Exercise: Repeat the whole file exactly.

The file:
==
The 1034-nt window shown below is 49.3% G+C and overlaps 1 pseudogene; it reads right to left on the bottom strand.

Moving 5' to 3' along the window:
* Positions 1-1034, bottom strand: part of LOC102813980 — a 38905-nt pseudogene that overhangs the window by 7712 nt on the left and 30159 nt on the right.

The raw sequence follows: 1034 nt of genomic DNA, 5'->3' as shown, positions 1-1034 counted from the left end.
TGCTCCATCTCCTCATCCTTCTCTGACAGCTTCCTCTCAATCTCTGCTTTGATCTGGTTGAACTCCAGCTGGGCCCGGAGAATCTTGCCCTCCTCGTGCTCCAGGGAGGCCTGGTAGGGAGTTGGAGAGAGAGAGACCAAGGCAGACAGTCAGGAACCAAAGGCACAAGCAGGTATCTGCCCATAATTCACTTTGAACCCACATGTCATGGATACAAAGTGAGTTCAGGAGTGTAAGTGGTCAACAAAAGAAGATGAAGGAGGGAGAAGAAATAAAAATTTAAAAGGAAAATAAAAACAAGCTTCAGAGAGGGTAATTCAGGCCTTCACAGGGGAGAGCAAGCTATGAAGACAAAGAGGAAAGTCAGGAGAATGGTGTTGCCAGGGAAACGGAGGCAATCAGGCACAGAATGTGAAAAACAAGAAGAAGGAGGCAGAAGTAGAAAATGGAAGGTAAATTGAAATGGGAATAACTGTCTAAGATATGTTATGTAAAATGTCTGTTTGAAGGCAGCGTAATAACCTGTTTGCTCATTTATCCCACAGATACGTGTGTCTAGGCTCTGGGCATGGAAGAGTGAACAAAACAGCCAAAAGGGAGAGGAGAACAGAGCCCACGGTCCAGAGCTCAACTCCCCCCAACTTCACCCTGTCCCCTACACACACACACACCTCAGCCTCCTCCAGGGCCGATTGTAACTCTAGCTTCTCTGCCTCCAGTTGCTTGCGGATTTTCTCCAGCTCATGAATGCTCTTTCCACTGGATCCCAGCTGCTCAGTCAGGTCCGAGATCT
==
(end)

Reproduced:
The 1034-nt window shown below is 49.3% G+C and overlaps 1 pseudogene; it reads right to left on the bottom strand.

Moving 5' to 3' along the window:
* Positions 1-1034, bottom strand: part of LOC102813980 — a 38905-nt pseudogene that overhangs the window by 7712 nt on the left and 30159 nt on the right.

The raw sequence follows: 1034 nt of genomic DNA, 5'->3' as shown, positions 1-1034 counted from the left end.
TGCTCCATCTCCTCATCCTTCTCTGACAGCTTCCTCTCAATCTCTGCTTTGATCTGGTTGAACTCCAGCTGGGCCCGGAGAATCTTGCCCTCCTCGTGCTCCAGGGAGGCCTGGTAGGGAGTTGGAGAGAGAGAGACCAAGGCAGACAGTCAGGAACCAAAGGCACAAGCAGGTATCTGCCCATAATTCACTTTGAACCCACATGTCATGGATACAAAGTGAGTTCAGGAGTGTAAGTGGTCAACAAAAGAAGATGAAGGAGGGAGAAGAAATAAAAATTTAAAAGGAAAATAAAAACAAGCTTCAGAGAGGGTAATTCAGGCCTTCACAGGGGAGAGCAAGCTATGAAGACAAAGAGGAAAGTCAGGAGAATGGTGTTGCCAGGGAAACGGAGGCAATCAGGCACAGAATGTGAAAAACAAGAAGAAGGAGGCAGAAGTAGAAAATGGAAGGTAAATTGAAATGGGAATAACTGTCTAAGATATGTTATGTAAAATGTCTGTTTGAAGGCAGCGTAATAACCTGTTTGCTCATTTATCCCACAGATACGTGTGTCTAGGCTCTGGGCATGGAAGAGTGAACAAAACAGCCAAAAGGGAGAGGAGAACAGAGCCCACGGTCCAGAGCTCAACTCCCCCCAACTTCACCCTGTCCCCTACACACACACACACCTCAGCCTCCTCCAGGGCCGATTGTAACTCTAGCTTCTCTGCCTCCAGTTGCTTGCGGATTTTCTCCAGCTCATGAATGCTCTTTCCACTGGATCCCAGCTGCTCAGTCAGGTCCGAGATCT